Unload the coal and sit a spell
Have a seat. The flurry is winding down, and it’s time for you to chill out, too. Here’s a column with some rhymes, some anecdotes, some factoids and some encouragement to drop the fuss and relax with the rest of us. (Or observe Festivus.)
The halls are decked, or at least you haven’t decked anyone at the malls. The stockings are hung by the chimney, or at least flopped down on the floor by the television after the dog chewed holes to get at a piece of 2012 candy. The presents have been bought, or rationalized that so-and-so has enough stuff already. Other folks are grieving, some are lonely some don’t give a hoot, some have wrapped and baked and are already counting their loot. Some don’t celebrate Christmas so it’s just a welcome break from the fuss, some are just weary from catching the bus. Take a load off. Set down that figurative sack of coal that’s been weighing on you.
I’m over here wearing a $5 holiday turtleneck I bought at Walmart. It’s awesome and I’m not wearing it to be a hipster at a theme party but because I’m in the Walmart shopper tax bracket and I like holiday stuff and it’s festive. And my love for the holidays is a ye ole love, as in high school, a journalism classmate and I dubbed ourselves the holiday editors because we wrote all the holiday stories. Ask me about the origin of a holiday, and I’ll tell you something you didn’t know. P.S. It’s OK that Jesus wasn’t born in December; Christians can celebrate his birth anytime. It’s also OK to celebrate holidays differently than other people, and the ruder you are about it, the more you’re losing the spirit of anything.
The holiday spirit in Durham smolders like its historic Brightleaf tobacco. I went to the Lucky Strike tower lighting at American Tobacco, and for those of us treading Tobacco Road, it just seems normal to continue using cigarette brand names for places and things and it doesn’t mean we’re all going to die of lung cancer (unless you smoke, so quit now) or that we’re celebrating emphysema. It just means that’s what it says on the tower, and it’s the old factory, and lots of people worked there and it is so. Last year I was all set to go to the tower lighting on our way out of town to visit relatives, but when I rushed home from work to gather my family, we found something else rushing at home – a broken sewer pipe in the backyard. It’s like “National Lampoon’s Christmas Vacation” sometimes, and that makes life interesting (in retrospect only).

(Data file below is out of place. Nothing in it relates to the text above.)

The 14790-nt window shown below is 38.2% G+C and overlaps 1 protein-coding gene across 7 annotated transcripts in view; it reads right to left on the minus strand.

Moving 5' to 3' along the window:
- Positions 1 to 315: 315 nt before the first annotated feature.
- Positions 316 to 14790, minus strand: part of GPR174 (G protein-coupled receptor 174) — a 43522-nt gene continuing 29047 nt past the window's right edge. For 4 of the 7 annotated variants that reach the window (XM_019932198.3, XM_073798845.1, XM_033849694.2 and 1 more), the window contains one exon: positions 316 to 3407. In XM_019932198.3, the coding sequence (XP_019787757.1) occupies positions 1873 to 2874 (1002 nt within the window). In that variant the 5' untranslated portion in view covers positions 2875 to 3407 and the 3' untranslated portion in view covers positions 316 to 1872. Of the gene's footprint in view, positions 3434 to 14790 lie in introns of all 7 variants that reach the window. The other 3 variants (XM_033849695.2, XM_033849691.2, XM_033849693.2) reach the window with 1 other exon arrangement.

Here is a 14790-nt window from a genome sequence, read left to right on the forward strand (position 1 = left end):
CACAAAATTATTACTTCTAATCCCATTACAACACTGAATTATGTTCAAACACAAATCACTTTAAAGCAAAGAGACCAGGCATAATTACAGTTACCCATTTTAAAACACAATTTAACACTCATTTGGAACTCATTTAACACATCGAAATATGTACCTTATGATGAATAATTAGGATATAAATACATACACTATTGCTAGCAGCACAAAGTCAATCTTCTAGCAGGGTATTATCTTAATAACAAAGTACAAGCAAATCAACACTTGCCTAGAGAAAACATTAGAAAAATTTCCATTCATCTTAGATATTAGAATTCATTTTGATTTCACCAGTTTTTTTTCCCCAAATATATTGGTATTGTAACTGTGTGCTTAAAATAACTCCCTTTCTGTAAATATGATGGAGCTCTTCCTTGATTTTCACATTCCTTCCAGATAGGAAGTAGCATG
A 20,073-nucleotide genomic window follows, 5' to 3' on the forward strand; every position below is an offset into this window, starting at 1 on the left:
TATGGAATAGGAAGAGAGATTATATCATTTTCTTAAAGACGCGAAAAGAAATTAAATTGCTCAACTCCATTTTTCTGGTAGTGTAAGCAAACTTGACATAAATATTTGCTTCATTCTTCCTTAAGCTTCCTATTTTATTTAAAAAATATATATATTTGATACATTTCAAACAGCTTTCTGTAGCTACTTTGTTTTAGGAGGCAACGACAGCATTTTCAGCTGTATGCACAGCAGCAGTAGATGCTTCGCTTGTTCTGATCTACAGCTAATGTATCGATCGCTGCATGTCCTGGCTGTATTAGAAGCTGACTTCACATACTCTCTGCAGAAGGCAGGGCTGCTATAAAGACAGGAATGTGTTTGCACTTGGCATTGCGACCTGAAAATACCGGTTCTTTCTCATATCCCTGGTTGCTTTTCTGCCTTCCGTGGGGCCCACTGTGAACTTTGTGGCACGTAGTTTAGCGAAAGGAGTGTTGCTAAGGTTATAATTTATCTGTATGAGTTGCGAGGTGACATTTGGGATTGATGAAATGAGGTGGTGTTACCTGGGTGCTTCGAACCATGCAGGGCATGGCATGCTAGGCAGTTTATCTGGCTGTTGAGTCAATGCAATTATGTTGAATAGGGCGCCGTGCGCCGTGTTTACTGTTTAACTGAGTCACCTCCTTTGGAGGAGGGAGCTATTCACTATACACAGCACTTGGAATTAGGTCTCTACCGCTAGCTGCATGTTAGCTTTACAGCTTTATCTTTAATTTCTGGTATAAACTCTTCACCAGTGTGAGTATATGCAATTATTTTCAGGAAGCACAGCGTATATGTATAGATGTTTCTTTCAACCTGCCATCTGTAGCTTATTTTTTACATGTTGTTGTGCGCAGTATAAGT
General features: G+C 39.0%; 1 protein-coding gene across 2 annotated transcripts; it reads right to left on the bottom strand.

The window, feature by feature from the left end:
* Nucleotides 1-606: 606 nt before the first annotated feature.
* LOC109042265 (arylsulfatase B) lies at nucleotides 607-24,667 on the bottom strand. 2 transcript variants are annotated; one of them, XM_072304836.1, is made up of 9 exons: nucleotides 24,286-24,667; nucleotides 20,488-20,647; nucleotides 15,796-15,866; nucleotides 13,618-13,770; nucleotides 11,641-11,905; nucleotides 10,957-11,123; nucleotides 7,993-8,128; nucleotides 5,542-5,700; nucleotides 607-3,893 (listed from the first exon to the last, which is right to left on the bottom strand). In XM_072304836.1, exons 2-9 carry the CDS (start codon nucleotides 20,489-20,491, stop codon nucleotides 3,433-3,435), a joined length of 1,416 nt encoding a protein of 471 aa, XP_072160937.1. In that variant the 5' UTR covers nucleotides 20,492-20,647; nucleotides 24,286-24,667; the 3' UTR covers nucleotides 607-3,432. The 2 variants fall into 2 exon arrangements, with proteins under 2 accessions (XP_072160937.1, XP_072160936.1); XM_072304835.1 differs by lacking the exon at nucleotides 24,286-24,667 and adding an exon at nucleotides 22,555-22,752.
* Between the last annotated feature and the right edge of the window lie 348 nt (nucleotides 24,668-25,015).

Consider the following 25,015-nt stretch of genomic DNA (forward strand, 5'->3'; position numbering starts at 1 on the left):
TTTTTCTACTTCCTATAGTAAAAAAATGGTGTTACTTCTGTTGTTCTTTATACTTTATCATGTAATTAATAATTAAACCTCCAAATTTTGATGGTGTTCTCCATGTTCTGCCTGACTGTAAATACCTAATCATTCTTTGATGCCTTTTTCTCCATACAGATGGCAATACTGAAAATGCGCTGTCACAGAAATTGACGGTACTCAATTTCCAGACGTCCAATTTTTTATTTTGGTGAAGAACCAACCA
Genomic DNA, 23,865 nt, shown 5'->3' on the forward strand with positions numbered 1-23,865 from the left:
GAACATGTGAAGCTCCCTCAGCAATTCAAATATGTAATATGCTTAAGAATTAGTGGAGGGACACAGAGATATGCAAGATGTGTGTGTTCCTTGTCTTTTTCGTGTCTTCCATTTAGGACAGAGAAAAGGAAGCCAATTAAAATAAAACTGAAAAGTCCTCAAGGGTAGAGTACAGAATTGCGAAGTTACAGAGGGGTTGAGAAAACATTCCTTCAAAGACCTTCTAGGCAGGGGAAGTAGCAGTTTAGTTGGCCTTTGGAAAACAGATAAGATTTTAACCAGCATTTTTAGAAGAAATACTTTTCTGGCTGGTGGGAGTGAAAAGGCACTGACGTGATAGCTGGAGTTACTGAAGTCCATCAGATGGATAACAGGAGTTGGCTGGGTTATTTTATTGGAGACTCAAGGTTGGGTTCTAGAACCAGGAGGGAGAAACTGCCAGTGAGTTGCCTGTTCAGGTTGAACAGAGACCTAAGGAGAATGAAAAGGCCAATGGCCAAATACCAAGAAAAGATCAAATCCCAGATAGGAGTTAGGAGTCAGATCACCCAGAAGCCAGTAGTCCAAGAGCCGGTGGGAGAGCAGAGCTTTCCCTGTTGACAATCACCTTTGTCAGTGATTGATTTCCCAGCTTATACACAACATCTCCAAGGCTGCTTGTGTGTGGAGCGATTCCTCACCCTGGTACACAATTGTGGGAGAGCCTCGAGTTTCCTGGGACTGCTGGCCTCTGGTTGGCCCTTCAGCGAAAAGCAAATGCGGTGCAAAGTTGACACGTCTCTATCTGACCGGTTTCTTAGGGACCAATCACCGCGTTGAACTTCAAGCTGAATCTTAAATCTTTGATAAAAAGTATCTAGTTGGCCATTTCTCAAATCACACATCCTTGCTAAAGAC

I wrote about Elf on the Shelf last year and I tell you again this year that I repeated to my kid that the elf can join a union and doesn’t have to do recon for Santa if he doesn’t want to, because we have the NSA for that. I actually just said the first part, not the second part. Also, apparently kids at school discuss things like that security cameras are Jesus and Santa watching you. I did dispel that notion.
Another seasonal tidbit for you today: Don’t go making a poinsettia salad, but you should know that the Christmas plants aren’t actually considered poisonous like some people think. North Carolina is the nation’s second largest producer of poinsettias, by the way, and second in Christmas tree sales, according to the N.C. Department of Agriculture & Consumer Services. When it comes to agriculture and Christmas botanical traditions, North Carolinians are a bountiful bunch.
Now go finish the rest of what’s black and white and read all over. I suppose with color photos, that joke doesn’t work anymore. Read the newspaper and have a very Merry Christmas. Or Happy Holidays!
Dawn Baumgartner Vaughan may be reached at firstname.lastname@example.org or 919-419-6563.